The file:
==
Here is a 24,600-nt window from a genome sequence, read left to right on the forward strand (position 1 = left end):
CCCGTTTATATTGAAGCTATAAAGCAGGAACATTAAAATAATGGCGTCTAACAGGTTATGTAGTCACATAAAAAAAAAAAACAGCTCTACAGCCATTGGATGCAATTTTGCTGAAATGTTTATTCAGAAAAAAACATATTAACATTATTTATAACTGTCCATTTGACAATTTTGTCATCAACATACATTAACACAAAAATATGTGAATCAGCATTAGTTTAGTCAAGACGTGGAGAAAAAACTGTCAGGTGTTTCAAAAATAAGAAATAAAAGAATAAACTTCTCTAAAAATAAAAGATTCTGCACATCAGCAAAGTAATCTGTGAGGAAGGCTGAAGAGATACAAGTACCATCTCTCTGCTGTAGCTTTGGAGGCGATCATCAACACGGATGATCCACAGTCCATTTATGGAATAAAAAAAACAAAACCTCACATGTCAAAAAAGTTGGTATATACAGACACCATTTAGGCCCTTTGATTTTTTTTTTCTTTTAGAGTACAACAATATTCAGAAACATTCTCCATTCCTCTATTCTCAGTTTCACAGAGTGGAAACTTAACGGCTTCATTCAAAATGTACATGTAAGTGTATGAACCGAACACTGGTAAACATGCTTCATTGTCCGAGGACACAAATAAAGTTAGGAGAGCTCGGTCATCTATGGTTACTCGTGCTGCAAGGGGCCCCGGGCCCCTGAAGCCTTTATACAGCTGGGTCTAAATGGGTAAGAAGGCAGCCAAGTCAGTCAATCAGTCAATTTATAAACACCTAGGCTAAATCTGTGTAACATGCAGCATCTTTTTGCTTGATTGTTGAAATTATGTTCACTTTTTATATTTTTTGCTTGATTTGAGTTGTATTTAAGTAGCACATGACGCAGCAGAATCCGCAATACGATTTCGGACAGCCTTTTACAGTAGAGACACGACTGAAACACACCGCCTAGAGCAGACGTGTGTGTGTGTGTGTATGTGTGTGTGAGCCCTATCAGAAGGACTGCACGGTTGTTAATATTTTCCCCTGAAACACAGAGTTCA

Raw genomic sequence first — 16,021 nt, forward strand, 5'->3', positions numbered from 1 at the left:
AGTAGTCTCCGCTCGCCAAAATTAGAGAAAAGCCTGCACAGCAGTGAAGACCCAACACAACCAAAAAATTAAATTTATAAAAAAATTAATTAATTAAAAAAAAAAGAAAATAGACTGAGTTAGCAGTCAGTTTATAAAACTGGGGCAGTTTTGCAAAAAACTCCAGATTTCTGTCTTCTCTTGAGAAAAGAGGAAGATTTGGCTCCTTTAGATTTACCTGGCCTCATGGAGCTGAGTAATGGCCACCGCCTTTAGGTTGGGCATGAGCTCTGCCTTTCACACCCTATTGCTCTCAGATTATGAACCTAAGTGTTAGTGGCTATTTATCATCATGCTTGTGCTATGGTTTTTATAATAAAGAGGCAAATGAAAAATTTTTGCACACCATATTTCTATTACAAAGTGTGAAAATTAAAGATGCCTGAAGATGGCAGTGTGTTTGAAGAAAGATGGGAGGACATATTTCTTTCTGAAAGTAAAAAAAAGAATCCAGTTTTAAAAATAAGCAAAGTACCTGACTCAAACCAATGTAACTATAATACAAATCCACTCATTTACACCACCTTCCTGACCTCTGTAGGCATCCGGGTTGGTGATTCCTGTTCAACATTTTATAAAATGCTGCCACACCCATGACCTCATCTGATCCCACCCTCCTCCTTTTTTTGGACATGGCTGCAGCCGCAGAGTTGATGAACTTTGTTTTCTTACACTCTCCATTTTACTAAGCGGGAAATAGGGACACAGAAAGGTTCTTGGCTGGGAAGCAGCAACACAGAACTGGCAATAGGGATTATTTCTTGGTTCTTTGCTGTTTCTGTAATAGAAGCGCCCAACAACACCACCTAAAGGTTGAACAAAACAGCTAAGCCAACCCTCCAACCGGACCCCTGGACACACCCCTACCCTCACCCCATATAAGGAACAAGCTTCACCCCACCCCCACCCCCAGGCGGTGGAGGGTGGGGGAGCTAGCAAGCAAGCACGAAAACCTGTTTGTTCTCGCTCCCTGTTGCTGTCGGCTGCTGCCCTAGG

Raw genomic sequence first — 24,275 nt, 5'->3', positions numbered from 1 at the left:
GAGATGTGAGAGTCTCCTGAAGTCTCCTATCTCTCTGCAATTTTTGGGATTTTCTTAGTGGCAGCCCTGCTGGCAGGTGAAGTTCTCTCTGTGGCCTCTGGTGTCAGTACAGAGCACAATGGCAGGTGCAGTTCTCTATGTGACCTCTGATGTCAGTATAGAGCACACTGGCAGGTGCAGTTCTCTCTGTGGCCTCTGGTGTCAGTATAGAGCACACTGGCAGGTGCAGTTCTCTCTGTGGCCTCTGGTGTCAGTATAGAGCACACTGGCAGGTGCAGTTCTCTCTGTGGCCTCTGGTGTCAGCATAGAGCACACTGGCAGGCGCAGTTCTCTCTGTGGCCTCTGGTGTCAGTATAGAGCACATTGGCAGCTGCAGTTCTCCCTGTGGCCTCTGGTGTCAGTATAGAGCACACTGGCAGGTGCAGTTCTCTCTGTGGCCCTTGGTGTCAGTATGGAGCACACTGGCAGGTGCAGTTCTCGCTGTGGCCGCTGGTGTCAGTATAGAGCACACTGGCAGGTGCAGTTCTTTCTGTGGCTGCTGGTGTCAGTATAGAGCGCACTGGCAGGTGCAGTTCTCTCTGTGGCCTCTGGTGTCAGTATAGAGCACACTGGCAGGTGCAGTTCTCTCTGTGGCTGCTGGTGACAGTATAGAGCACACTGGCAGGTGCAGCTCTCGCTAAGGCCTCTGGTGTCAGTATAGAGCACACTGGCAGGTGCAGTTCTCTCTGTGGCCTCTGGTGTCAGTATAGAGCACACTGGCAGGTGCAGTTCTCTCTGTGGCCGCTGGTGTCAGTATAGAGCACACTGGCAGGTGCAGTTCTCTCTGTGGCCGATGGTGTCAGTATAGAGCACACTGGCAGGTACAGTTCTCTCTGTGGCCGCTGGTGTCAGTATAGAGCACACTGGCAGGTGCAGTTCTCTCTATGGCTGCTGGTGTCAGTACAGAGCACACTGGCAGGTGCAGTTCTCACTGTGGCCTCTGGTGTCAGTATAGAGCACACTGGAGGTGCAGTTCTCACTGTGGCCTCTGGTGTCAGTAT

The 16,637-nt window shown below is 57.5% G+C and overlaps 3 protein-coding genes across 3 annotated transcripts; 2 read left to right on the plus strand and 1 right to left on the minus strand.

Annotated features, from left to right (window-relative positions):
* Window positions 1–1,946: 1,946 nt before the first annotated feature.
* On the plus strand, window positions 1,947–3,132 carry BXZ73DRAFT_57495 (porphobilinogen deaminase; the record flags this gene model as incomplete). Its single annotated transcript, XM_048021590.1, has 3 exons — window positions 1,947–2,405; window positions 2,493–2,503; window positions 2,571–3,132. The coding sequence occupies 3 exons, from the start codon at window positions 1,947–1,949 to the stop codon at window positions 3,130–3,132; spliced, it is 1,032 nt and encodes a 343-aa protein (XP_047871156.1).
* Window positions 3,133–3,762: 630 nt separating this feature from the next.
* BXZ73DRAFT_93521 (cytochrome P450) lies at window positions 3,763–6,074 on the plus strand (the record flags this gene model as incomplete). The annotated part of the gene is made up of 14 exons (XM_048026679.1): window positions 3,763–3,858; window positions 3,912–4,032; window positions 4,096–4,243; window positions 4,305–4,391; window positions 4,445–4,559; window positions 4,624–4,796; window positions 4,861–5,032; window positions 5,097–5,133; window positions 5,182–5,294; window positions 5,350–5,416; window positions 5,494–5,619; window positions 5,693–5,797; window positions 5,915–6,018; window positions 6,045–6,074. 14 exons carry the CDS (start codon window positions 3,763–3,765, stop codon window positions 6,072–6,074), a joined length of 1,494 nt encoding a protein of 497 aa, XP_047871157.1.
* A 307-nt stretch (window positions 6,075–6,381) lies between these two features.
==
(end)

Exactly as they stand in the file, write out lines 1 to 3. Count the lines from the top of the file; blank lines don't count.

Here is a 24,600-nt window from a genome sequence, read left to right on the forward strand (position 1 = left end):
CCCGTTTATATTGAAGCTATAAAGCAGGAACATTAAAATAATGGCGTCTAACAGGTTATGTAGTCACATAAAAAAAAAAAACAGCTCTACAGCCATTGGATGCAATTTTGCTGAAATGTTTATTCAGAAAAAAACATATTAACATTATTTATAACTGTCCATTTGACAATTTTGTCATCAACATACATTAACACAAAAATATGTGAATCAGCATTAGTTTAGTCAAGACGTGGAGAAAAAACTGTCAGGTGTTTCAAAAATAAGAAATAAAAGAATAAACTTCTCTAAAAATAAAAGATTCTGCACATCAGCAAAGTAATCTGTGAGGAAGGCTGAAGAGATACAAGTACCATCTCTCTGCTGTAGCTTTGGAGGCGATCATCAACACGGATGATCCACAGTCCATTTATGGAATAAAAAAAACAAAACCTCACATGTCAAAAAAGTTGGTATATACAGACACCATTTAGGCCCTTTGATTTTTTTTTTCTTTTAGAGTACAACAATATTCAGAAACATTCTCCATTCCTCTATTCTCAGTTTCACAGAGTGGAAACTTAACGGCTTCATTCAAAATGTACATGTAAGTGTATGAACCGAACACTGGTAAACATGCTTCATTGTCCGAGGACACAAATAAAGTTAGGAGAGCTCGGTCATCTATGGTTACTCGTGCTGCAAGGGGCCCCGGGCCCCTGAAGCCTTTATACAGCTGGGTCTAAATGGGTAAGAAGGCAGCCAAGTCAGTCAATCAGTCAATTTATAAACACCTAGGCTAAATCTGTGTAACATGCAGCATCTTTTTGCTTGATTGTTGAAATTATGTTCACTTTTTATATTTTTTGCTTGATTTGAGTTGTATTTAAGTAGCACATGACGCAGCAGAATCCGCAATACGATTTCGGACAGCCTTTTACAGTAGAGACACGACTGAAACACACCGCCTAGAGCAGACGTGTGTGTGTGTGTGTATGTGTGTGTGAGCCCTATCAGAAGGACTGCACGGTTGTTAATATTTTCCCCTGAAACACAGAGTTCA

Raw genomic sequence first — 16,021 nt, forward strand, 5'->3', positions numbered from 1 at the left: